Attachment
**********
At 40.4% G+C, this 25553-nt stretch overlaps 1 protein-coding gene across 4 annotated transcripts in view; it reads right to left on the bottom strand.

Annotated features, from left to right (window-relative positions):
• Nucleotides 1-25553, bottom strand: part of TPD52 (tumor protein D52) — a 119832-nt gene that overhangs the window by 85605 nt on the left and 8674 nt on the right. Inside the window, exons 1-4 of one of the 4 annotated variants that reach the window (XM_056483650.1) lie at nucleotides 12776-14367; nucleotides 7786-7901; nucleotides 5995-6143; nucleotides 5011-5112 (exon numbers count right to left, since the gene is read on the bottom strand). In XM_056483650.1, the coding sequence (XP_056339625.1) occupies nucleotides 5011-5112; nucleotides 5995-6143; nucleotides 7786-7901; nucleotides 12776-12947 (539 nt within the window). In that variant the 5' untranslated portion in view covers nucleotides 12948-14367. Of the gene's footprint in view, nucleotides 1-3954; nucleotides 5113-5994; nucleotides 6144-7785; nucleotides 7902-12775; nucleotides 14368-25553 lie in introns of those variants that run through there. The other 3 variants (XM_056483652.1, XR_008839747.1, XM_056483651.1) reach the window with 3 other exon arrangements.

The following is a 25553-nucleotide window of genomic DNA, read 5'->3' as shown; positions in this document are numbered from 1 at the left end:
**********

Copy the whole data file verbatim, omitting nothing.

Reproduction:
At 40.4% G+C, this 25553-nt stretch overlaps 1 protein-coding gene across 4 annotated transcripts in view; it reads right to left on the bottom strand.

Annotated features, from left to right (window-relative positions):
• Nucleotides 1-25553, bottom strand: part of TPD52 (tumor protein D52) — a 119832-nt gene that overhangs the window by 85605 nt on the left and 8674 nt on the right. Inside the window, exons 1-4 of one of the 4 annotated variants that reach the window (XM_056483650.1) lie at nucleotides 12776-14367; nucleotides 7786-7901; nucleotides 5995-6143; nucleotides 5011-5112 (exon numbers count right to left, since the gene is read on the bottom strand). In XM_056483650.1, the coding sequence (XP_056339625.1) occupies nucleotides 5011-5112; nucleotides 5995-6143; nucleotides 7786-7901; nucleotides 12776-12947 (539 nt within the window). In that variant the 5' untranslated portion in view covers nucleotides 12948-14367. Of the gene's footprint in view, nucleotides 1-3954; nucleotides 5113-5994; nucleotides 6144-7785; nucleotides 7902-12775; nucleotides 14368-25553 lie in introns of those variants that run through there. The other 3 variants (XM_056483652.1, XR_008839747.1, XM_056483651.1) reach the window with 3 other exon arrangements.

The following is a 25553-nucleotide window of genomic DNA, read 5'->3' as shown; positions in this document are numbered from 1 at the left end: